Peracute mortality syndrome, or giraffe wasting disease, has been a leading cause of mortality in giraffe since the 1970s. It generally presents as acute death without premonitory signs. It is characterized by serous atrophy of adipose tissue and weight loss. Other lesions are nonspecific. Several articles have been published suggesting a potential nutritional component.2,4-6,8
Over the past 15 yr, evaluation of the serum, omental, and pericardial adipose tissue relative % fatty acids (R%FA) in captive North American giraffe deaths has demonstrated an inverted linolenic:linoleic acid ratio when compared to wild giraffe values in virtually all animals.
Linolenic acid is metabolized at a lower temperature than linoleic acid.1 When linolenic to linoleic acid ratios are inverted for a prolonged period, giraffe enter a negative energy balance and subsequently lose weight. Cold stress is a well-known inducer of lipolysis.2 Due to the large surface area of giraffe and minimally protective pelage, conservation of body heat is not possible during suboptimal environmental temperatures. Since linolenic acid burns at a lower body temperature than linoleic acid, we postulate that prolonged suboptimal environmental temperatures cause serous atrophy of fat reserves and predisposes to acute mortality.
Very few species of native plants in the United States provide a linolenic to linoleic acid ratio > 1:1. Perilla futrescens, Linum usitatissimum, and Salvia columbariae plants provide a linolenic:linoleic acid ratio > 2:1.1,7 Alfalfa hay, the most common component of giraffe diets, provides a significant inverse ratio of linolenic to linoleic acid.1 To find a plant that provides a linolenic to linoleic acid ratio > 2:1, we looked for a North American equivalent to African Acacia species, the predominant forage of wild giraffe.3
Prairie bundle flower (Desmanthus illinoisensis), a common native plant, was analyzed for relative % fatty acid (R%FA) profiles and found to have a greater linolenic:linoleic acid ratio than any other plant studied. (We theorize that giraffe, as well as other ruminants have an as yet unknown mechanism to detect and seek out plants based on their linolenic:linoleic ratio, as they actively seek this plant out over other browse items offered). Plants were grown on zoo grounds, harvested and analyzed at various stages of seasonality. In addition, plants were dried for 30, 60 and 90 days, and then analyzed for R%FA analyses. No adverse effects were noted when supplementing prairie bundle flower to giraffe. Results are encouraging and may provide a basis for year round supplementation to captive giraffe diets, minimizing the need for high energy, alfalfa based diets that may predispose to rumen acidosis, urinary calculi and urethral blockage, the latter of which is commonly diagnosed as a cause of death in male giraffe. Additional research into fatty acid content of wild Acacia sp. and supplementation is ongoing.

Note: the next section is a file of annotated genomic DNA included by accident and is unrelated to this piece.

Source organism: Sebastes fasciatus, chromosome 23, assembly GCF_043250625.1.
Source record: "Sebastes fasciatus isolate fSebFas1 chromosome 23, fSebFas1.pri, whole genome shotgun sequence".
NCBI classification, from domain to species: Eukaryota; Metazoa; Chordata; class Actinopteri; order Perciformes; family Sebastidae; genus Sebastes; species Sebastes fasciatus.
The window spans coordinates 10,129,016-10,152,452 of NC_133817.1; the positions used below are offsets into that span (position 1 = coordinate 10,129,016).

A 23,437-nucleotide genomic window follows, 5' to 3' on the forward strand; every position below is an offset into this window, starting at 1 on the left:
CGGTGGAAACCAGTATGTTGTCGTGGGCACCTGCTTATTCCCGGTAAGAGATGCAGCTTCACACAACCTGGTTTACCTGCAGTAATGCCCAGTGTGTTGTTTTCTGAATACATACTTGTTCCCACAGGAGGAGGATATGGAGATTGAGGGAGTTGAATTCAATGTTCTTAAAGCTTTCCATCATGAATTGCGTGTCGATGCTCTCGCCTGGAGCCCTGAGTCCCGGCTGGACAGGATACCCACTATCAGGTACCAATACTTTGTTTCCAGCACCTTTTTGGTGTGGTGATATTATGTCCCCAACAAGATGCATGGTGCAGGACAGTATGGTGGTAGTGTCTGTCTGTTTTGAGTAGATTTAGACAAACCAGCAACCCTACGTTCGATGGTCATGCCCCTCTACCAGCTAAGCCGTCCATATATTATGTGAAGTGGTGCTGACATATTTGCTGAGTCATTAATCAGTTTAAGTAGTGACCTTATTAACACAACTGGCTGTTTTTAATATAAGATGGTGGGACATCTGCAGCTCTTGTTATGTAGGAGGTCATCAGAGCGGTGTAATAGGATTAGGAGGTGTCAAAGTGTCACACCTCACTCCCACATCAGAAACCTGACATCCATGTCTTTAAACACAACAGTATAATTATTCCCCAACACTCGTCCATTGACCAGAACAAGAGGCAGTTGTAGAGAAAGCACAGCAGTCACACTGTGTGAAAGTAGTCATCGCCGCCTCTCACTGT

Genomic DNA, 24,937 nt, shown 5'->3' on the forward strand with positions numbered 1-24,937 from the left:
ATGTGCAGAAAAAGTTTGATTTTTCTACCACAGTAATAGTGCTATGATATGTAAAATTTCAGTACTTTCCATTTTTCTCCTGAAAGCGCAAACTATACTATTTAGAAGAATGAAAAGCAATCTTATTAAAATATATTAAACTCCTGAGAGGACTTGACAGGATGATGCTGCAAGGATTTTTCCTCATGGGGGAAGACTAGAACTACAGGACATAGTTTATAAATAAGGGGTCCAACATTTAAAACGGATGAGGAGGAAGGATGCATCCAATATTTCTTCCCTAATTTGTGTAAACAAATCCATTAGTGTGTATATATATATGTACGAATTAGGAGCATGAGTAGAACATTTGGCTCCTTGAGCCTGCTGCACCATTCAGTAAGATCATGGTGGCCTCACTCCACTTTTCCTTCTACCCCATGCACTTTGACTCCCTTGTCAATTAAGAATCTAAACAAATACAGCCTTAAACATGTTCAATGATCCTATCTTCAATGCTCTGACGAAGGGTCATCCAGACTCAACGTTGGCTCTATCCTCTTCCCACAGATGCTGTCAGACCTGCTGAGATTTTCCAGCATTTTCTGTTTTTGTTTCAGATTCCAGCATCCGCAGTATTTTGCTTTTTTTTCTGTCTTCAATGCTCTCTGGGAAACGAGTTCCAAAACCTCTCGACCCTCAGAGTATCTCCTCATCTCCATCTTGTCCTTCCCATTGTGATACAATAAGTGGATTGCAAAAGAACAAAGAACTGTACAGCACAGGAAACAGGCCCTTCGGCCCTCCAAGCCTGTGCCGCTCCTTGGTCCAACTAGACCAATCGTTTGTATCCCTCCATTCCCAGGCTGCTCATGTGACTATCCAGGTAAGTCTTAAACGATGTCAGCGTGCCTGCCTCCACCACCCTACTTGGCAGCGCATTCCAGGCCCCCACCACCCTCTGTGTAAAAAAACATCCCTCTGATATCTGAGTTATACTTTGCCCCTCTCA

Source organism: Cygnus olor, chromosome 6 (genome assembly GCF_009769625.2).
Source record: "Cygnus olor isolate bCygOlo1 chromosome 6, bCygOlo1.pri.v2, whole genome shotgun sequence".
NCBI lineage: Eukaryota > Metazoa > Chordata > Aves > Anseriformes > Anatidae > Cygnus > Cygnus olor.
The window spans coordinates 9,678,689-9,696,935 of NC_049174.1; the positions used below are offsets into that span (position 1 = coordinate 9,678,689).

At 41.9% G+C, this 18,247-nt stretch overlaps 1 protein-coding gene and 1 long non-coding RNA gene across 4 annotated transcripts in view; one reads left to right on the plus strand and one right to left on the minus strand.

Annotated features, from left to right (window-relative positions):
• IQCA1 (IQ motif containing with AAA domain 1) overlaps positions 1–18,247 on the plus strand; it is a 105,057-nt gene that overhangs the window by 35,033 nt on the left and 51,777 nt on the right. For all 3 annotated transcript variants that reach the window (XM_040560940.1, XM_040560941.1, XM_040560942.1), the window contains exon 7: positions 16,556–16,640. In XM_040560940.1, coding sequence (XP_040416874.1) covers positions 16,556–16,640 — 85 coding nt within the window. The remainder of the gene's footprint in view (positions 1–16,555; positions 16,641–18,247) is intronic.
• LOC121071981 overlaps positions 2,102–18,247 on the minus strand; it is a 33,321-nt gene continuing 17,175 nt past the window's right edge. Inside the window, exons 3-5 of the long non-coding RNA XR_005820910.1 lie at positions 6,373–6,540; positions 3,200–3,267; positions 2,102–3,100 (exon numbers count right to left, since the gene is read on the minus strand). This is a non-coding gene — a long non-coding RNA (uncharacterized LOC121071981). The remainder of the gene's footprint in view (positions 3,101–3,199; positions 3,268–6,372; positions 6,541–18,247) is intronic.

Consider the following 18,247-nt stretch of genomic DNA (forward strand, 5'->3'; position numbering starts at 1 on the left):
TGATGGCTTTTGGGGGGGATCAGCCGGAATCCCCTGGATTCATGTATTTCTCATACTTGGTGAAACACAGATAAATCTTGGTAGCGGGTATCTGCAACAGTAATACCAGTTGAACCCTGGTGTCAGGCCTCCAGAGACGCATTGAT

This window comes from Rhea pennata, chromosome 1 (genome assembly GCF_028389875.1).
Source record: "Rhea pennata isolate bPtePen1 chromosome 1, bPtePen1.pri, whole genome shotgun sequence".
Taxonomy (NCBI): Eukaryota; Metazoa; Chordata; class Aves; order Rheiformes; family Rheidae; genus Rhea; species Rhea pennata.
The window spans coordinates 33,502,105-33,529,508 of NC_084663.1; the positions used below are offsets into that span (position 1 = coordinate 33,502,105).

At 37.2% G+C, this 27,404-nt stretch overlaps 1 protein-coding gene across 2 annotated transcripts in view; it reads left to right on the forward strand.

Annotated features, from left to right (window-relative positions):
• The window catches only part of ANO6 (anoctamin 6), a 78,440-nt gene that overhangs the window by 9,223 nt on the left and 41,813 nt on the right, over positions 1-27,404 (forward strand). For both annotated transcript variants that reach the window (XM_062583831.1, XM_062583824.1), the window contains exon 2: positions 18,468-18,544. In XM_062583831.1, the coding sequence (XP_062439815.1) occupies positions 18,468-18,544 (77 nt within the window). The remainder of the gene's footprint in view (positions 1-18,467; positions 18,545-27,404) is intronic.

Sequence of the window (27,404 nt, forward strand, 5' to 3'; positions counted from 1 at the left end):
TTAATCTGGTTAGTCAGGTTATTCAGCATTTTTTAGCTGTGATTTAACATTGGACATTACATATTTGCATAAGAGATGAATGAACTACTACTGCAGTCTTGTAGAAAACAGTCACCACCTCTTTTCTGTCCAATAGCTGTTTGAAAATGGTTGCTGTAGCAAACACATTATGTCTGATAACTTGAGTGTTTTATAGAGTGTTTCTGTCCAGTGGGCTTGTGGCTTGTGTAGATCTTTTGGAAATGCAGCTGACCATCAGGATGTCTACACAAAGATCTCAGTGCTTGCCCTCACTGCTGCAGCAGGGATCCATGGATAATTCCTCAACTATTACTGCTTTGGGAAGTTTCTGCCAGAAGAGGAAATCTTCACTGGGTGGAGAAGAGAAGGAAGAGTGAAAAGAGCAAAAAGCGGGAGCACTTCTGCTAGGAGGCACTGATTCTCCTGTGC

1. Alfin-Slater, R.B., and L. Aftergood. 1971. Physiological Function of Essential Fatty Acids. In: Paoletti, R. (ed.). Progress in Biochemical Pharmacology: Biochemistry and Pharmacology of Free Fatty Acids. S. Kreeger, New York, NY, 216–226.
2. Clauss, M., W.K. Suedmeyer, and E.J. Flach. 1999. Susceptibility to Cold in Captive Giraffe (Giraffa camelopardalis) Proc. Ann. Conf. Am. Assoc. Zoo Vet. 183–186.
3. Dagg, A. The Giraffe. 1982. Krieger Publ. Co. Malabar, FL. 78.
4. Deuel, J.H. 1957. The Lipids: Their Chemistry and Biochemistry. Interscience Publishers, Inc. New York, NY, vol. 3. 812–820.
5. Junge, R.E., and T.A. Bradley. 1993. Peracute Mortality Syndrome of Giraffes. In: Fowler, M.E., and R.E. Miller. Zoo and Wild Animal Medicine: Current Therapy. vol. 3. W. B. Saunders Co. Philadelphia, PA. 547–554
6. Schmidt, D., E.A. Koutsos, M.R. Ellersieck, and M.E. Griffin. 2009. Serum concentration comparison of amino acids, fatty acids, lipoproteins, vitamins A and E, and minerals between zoo and free-ranging giraffe (Giraffa camelopardalis). J. Zoo Wildl. Med. 40:29–28.
7. Suedmeyer, W.K. and E. Derenfeld. 1998. Clinical experience with fatty acid supplementation in a group of black rhinoceros (Diceros bicornis). Proc Ann Conf. Am. Assoc. Zoo Vet. and the Am. Assoc. Wild. Vet. Omaha, NE. 113–115.
8. Valdes, E. and M. Schlegel. 2011. Advances in Giraffe Nutrition. In: Fowler, M.E. and R.E. Miller (eds.) Zoo and Wildlife Medicine: Current Therapy. vol. 7. Elsevier Publ. St. Louis, Missouri. 612–618.